October 31, 2011
by library

November is Native American History Month

Throughout the month of November, Chatham will be celebrating Native American History Month, which includes horseback riding and a trip to the Carnegie Museum of Art. At JKM Library we will provide you with intellectual stimulation and cultural and historical appreciation. While living under individual tribal sovereignty, Native Americans have always been very much a part of the wider America culture, in language, food, art, and community. The First Nations people of North America have insisted for centuries to remain respected, dignified, and autonomous in dealings with traders, colonizers, and governments. Sometimes these relations were peaceful and appreciative, other times they were disparaging, ruthless, and bloody. Today the struggles for equal respect still continue. NPR recently reported a series on the how the foster care system adversely affects tribes and Native children, and Native women are often ignored by the local law enforcement on issues of domestic and sexual violence.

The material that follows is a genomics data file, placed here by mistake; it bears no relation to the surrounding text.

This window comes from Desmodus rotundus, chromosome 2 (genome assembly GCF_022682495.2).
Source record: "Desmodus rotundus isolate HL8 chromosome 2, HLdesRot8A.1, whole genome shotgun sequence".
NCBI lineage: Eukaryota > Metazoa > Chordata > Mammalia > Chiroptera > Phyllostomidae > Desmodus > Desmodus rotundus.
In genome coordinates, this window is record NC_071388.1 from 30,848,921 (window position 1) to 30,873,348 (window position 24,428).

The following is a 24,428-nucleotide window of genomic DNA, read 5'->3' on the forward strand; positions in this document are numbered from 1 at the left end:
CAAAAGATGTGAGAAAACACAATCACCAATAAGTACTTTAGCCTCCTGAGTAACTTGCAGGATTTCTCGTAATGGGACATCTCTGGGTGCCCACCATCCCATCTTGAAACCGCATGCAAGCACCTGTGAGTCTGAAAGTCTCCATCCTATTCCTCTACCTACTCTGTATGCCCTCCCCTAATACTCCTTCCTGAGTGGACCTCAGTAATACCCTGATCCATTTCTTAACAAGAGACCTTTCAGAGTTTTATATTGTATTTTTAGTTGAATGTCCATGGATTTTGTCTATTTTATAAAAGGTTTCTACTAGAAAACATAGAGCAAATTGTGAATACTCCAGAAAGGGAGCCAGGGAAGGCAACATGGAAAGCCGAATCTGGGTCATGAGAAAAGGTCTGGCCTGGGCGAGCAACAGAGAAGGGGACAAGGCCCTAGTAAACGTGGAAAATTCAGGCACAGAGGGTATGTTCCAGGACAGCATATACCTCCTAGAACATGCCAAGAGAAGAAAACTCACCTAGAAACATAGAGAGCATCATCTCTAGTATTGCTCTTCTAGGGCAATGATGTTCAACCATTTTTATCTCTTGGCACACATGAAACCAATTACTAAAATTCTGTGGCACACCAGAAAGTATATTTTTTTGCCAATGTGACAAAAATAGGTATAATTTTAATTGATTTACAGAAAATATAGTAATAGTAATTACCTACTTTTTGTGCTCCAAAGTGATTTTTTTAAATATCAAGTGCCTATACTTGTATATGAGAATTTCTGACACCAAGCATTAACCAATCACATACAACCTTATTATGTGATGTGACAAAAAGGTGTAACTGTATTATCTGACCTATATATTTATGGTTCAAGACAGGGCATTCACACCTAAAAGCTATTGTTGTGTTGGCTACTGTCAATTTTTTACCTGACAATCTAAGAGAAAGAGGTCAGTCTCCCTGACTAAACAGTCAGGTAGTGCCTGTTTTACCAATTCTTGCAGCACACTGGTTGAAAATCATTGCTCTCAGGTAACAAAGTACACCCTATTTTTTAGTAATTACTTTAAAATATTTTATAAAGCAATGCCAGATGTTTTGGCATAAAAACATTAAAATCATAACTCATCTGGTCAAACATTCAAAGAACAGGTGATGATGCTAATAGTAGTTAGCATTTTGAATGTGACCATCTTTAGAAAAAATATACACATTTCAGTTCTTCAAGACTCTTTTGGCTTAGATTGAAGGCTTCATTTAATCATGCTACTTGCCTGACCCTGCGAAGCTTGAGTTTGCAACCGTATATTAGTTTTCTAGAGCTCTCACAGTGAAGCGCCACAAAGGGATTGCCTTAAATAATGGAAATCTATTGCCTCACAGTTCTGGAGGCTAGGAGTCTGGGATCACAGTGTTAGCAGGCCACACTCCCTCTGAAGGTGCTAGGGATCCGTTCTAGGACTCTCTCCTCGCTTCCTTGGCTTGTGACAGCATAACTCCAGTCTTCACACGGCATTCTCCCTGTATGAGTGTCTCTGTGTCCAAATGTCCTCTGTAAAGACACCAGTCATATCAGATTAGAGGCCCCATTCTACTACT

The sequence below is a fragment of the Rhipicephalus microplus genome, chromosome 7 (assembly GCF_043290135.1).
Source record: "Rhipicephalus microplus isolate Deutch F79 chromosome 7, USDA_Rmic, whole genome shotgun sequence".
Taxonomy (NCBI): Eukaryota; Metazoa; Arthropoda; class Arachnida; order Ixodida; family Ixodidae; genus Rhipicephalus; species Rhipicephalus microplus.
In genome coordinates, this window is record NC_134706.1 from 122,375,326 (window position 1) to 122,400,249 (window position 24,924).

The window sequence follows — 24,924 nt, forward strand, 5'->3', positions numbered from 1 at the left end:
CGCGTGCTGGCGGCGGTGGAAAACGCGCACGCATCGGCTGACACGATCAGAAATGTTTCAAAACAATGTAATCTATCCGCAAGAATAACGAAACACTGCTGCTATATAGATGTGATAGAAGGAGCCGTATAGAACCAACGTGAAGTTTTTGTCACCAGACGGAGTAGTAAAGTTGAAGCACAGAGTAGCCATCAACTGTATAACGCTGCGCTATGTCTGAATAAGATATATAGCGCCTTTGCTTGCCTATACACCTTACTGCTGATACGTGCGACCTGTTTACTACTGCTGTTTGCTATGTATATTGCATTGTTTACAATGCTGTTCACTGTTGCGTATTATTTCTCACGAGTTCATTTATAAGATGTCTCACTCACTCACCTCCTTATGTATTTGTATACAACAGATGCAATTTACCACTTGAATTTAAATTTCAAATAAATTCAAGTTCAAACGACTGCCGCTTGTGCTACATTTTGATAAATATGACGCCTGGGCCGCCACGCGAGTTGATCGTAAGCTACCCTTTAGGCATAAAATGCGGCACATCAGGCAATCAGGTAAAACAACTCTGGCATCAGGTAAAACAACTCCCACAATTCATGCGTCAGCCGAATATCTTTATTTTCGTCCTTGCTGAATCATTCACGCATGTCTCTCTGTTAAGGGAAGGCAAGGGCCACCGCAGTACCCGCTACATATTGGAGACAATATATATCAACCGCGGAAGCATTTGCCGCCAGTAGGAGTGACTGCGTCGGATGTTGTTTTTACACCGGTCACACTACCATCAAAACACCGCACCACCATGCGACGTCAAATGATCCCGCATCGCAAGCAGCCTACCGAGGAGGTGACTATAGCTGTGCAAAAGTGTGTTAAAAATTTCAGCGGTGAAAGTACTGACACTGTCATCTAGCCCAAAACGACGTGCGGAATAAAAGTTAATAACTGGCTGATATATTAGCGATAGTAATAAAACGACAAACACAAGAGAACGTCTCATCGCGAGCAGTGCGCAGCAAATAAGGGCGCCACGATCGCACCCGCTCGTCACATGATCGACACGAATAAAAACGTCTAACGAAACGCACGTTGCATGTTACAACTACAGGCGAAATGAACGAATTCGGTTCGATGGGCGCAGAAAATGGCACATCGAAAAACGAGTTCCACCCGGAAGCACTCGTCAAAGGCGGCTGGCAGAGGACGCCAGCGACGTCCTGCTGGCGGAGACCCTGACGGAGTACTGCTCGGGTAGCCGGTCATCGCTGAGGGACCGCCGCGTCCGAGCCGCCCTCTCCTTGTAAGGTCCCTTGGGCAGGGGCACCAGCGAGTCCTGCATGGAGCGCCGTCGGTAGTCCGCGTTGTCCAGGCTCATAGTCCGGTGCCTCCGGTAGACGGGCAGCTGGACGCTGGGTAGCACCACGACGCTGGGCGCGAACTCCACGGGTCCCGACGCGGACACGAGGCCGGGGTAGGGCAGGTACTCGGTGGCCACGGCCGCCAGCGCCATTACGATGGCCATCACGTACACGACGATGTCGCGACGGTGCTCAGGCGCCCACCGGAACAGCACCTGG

However, Native Americans still refuse to be marginalized and continue to fight for their civil rights, to honor their culture and traditions, and have their voices be heard. The beautiful and varied traditions within Native American cultures can be found in our books on the different tribes, literature, and mythology. The darker side of humanity can also be considered with books that discuss racism, unethical trades, slavery, and land removal. For current issues and practices among the tribes see our databases and for some wonderful images and exhibitions see the Library of Congress webpage. The JKM Library has an expansive collection of Native American materials, browse our catalog or stop by!